“Growing up in Israel in hot weather, during the first Gulf War, when rockets were hitting my hometown Haifa, I spent a month with my grandparents in New York, where I saw snowflakes landing on my hand for the first time,” Eyal Saiet recalled. “This drew me towards winter.”
Saiet, a fixture in Fairbanks outdoors circles, said he got an early start on being active.
“Haifa is similar in some ways to San Francisco in terms of the climate, steep hills. It’s kind of cool because you have the Mediterranean Sea, which is beautiful, and if you continue uphill, you end up in pine forest. That’s how I started mountain biking. Before I had a driver’s license, I would leave my house at seven in the morning and head into the forest. Biking through Druze villages, no cell phone, age 13, that seems nuts.”
Saiet was born a dual citizen of the United States and Israel. His mother’s parents escaped Europe through Manila in the Philippines during the Holocaust. Arriving on America’s West Coast they went to New York City, where she was born. She immigrated to Israel as an adult. His father’s grandparents similarly fled anti-semitic violence, in their case the pogroms in Russia early in the 20th century. They settled in South Africa, but moved to Israel after it was established. Saiet grew up with English as his first language.
Saiet took an indirect journey to Alaska. After finishing his mandatory military service in Israel, he went to Mongolia, where he and a friend traveled by horseback and he got his first taste of the remote backcountry. Then he went to China, which he found too crowded. Recalling an article he’d read about dog handling in Alaska, he decided to give that a try. After a quick return home, he left for Anchorage in November 2006. On Thanksgiving Day he hitchhiked to Denali Park, where he had an opportunity to work for Iditarod champion Jeff King.
“It was 20 below in Willow, and I didn’t have any of the gear for that. A couple picked me up, and the guy owned a sea kayak company. During the two-hour drive they offered me summer work as a sea kayak guide in Seward.”
It turned out King had too many handlers, so Saiet headed first to Kasilof and then to Willow before landing a handling job in Shungnak on the Kobuk River. Getting there brought him through Fairbanks, where he stayed with a distant relative and found the city to his liking.
Come spring, he said, “I moved to Seward to be a sea kayak guide for summer. That started my love for sea kayaking. At the end of summer I moved back to Israel with plans to start school. But by then I had the Alaska virus. I was sick. So I moved back and started at UAF.”
Saiet majored in chemistry while spending his summers in Seward. Immediately after graduation, he was hired by the Alaska Center for Unmanned Aircraft Systems Integration, a job that has taken him all over the state, working with drones to gather information on glaciers, pack ice, landscapes, and more.
“My role is understanding the requirements of the scientists or clients and then infer from that what camera we need, turning that camera into a payload, flying it, and collecting the data,” he explained, adding, “Most of my day’s are in front of the computer.”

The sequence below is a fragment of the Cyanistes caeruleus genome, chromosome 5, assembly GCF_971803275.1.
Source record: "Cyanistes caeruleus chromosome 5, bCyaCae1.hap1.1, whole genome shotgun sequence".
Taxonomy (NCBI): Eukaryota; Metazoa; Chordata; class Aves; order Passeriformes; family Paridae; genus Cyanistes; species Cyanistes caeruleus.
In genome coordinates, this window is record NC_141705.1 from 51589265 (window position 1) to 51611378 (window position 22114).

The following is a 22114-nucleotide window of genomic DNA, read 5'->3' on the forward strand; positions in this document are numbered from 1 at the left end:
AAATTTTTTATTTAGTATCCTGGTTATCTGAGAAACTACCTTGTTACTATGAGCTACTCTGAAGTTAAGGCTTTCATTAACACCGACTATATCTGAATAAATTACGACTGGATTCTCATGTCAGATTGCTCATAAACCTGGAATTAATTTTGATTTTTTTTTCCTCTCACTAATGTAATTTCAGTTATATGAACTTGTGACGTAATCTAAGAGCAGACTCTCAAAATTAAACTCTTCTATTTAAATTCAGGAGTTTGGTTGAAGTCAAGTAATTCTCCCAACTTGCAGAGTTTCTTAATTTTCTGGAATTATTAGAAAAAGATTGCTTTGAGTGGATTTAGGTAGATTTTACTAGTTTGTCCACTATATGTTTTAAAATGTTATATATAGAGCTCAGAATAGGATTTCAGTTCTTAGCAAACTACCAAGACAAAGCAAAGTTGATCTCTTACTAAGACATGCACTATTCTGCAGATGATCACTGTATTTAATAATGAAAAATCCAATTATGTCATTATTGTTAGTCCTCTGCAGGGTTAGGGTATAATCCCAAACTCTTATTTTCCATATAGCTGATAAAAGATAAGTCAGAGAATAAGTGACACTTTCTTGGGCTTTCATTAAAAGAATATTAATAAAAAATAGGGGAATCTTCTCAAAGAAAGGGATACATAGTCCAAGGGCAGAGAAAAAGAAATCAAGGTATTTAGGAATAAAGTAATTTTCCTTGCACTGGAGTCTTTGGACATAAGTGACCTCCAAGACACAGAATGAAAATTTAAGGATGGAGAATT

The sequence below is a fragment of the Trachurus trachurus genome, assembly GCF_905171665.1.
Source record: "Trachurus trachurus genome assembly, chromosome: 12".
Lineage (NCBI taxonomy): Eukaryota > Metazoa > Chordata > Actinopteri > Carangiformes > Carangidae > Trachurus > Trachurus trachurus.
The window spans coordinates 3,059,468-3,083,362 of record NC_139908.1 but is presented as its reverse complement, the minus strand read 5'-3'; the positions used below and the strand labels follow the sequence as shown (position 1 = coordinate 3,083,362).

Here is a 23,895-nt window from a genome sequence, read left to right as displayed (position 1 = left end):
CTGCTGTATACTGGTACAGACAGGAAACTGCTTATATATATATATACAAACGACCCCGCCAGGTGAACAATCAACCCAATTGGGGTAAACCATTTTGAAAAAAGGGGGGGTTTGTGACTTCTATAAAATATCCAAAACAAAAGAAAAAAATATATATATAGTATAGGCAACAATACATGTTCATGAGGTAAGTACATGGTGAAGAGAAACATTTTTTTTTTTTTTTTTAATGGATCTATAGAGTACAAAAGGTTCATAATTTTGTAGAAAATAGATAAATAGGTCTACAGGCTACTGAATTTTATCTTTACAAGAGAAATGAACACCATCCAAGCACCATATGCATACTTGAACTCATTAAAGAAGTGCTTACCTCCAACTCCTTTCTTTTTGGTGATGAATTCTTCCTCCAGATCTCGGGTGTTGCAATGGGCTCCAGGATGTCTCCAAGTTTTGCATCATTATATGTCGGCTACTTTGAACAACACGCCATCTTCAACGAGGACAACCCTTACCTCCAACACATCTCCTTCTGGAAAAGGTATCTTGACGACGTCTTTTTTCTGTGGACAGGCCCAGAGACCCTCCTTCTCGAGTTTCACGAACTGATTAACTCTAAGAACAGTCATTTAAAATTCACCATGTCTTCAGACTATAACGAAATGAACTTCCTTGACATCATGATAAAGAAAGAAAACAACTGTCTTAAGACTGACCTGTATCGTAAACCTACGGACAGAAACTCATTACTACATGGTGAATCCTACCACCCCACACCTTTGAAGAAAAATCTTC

Outside of work hours, however, Saiet can usually be found outdoors. A dedicated fat biker, he’s raced the White Mountains 100 twice.
“The first time was Israeli style,” he said, laughing. “You have a lot of motivation, but not a lot of training. It’s still doable, but not elegantly.”
Saiet borrowed a bike the day before the race, stayed up almost all night preparing, and arrived at the starting line with little sleep and no training. He felt good for the first twenty miles, but started to get sore and slowed down after that. It was the year Elliot Wilson entered the race with a unicycle, which led to Saiet’s moment of reckoning.
“When a unicycle is passing you, things are not looking good,” he recalled. “That got me energized to start moving myself.”
Once he got past the midpoint at Windy Gap, which he described as “one of the most spectacular locations in Interior Alaska,” Saiet picked up steam and made it all the way to mile 80. There he slept for hours in the cabin before finishing the race. He was so tired at the start that, when he finished, race officials who had taken before and after photos “said I was the only person who looked better after the race than before.”
A self-described map geek, Saiet said he uses the Alaska Gazetteer to plan trips. After a winter race in Talkeetna last year, he decided to stop and explore the Petersville Road before coming home.
“It was gorgeous. That area is unbelievable. You have Moose’s Tooth, some of the best mountains in Alaska, Denali. Everything is glowing, and you’re getting closer and closer.”
In January, when many Alaskans are heading for warmer climes, Saiet goes sea kayaking in Seward, which he refers to as “my tropics.”
“It’s warmer than Fairbanks. The mountains are beautiful and covered in snow, the temperatures are only slightly cooler than summer.”
He’s also gone mountaineering with a group of European graduate students from UAF, takes lengthy summer kayak excursions, dipnets, hosts couch-surfing cyclists passing through town, goes on winter overnight trips to cabins and takes part in weekly winter saunas. He considers these activities and the close friendships he’s made through them crucial to his happiness here and to enjoying winters instead of being intimidated by them. “Definitely some friends and warmth in the winter are key.”
Having fully embraced Alaska and the outdoors life, Saiet said it now seems destined. “Something gravitated me towards snow and cold,” he concluded. “I don’t have a better explanation.”